The key is finding the appropriate niche for Social Media as a supplement to a recruiter's toolkit.
Brandon Ellison, MBA, PHR
If a recruiter is frittering away their time online by playing with social media, then it's a fad "to them." But that doesn't mean it's a fad (carte blanche). The tools we use within the realm of social media will just continue to change and we'll continue (hopefully) to adapt and use those that make most sense to us individually. But I'm willing to bet one of my paychecks (heck, maybe even one of Jason's) that the use of social media tools, for the purpose of recruiting, isn't going away. Which is what fads do. Can you say #petrock?
It's just plain silly to call it a fad when so many companies are using social medial tools in a huge way to drive targeted recruiting. Yogi Berra said, "When you come to a fork in the road, take it." That's how I feel about social media - it's working for some, and not for others, but possibly all for different reasons. But if you choose to NOT use it just because you think it's a fad, you are being short-sighted. Be smart. Do the hard work of recruiting, and when you come to the fork in the road, take it. If it turns out to be a #fail, drop it and keep using the tools that are most beneficial for you.
But you'll be hard pressed, in the future, to find a single tool in the recruiter's toolkit that has zero association with social media.
When it comes to Social Media, I think it's all in how you look at it and how you utiltize the resources. It is a great tool to communicate, collaborate, connect, share.... In my opinion, the problems arises when some companies make assertions such as
"SM will revolutionize the recruiting industry by eliminating recruiters, you will save a lot of money in recruiting cost, Our company will help you reach people faster, there is no need for recruiters, Do it in less time we will save you money in recruiting fees, Cut your recruiting staff in half" Blah, Blah, Blah...The interesting part is that they are talking to recruiters.
Personally, I am tired of it. I am tired of Recruiters being attack and presumed a waste of money to an organization. There is so much to what Recruiters do yet these so called "companies" will tell recruiters how to recruit and they have never recruited. These so called "companies" build these elaborate technology sites, pages and who manages it? The recruiter... Many recruiters get Social Media, We get talent communities, we get sourcing, we get interviewing... We are always looking for new ways to find people because that is what we do... We understand networking...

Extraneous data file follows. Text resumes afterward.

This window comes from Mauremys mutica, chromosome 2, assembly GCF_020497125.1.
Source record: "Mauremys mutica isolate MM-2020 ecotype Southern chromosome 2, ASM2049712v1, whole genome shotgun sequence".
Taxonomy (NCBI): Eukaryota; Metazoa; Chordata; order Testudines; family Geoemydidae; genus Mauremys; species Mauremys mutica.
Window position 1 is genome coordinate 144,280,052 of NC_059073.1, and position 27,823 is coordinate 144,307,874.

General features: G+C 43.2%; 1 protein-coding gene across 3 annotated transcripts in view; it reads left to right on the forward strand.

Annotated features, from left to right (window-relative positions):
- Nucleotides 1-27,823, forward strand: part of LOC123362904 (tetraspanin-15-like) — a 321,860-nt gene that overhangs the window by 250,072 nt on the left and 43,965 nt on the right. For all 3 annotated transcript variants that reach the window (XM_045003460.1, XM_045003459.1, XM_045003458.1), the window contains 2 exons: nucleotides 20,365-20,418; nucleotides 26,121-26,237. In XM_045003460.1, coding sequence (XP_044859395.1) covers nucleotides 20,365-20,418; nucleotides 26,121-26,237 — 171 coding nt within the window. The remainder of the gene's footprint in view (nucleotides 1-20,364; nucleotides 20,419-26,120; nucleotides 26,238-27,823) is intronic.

We get it! Perhaps the problem is the folks telling us how to do our job. Perhaps instead of them creating these fluffy technology to replace us...maybe just maybe they should try working with us...
LinkedIn is social media. Most recruiters are using it. It isn't a sole sourcing tool for me or for good recruiters. It is ONE of them. If you don't use social media and are a successful recruiter, more power to you.
This isn't an argument to end all arguments regarding social recruiting. It is simply a statement to say that, "It's not a fad." Simple as that.
I don't know how anyone smart can say that it is. EVERYONE is trying to figure out how to use it to their benefit - not just recruiters. it is evolutionary and revolutionary. It changes how and where we communicate. It changes the speed with which we communicate and it changes to WHOM we are talking.
The network's the thing.
-to misquote Shakespeare.
These threads amuse me.
Why is a recruiter networking online all day considered to be a waste of time, but leaving voicemail messages all day with people you don't know from adam is considered to be the only valid use of one's time?
I don't see a difference.
Judge the tree by the fruit it produces..whatever results in good candidates, trusty split partners and placement cash money is a good thing.
Everything else is just denominational bickering.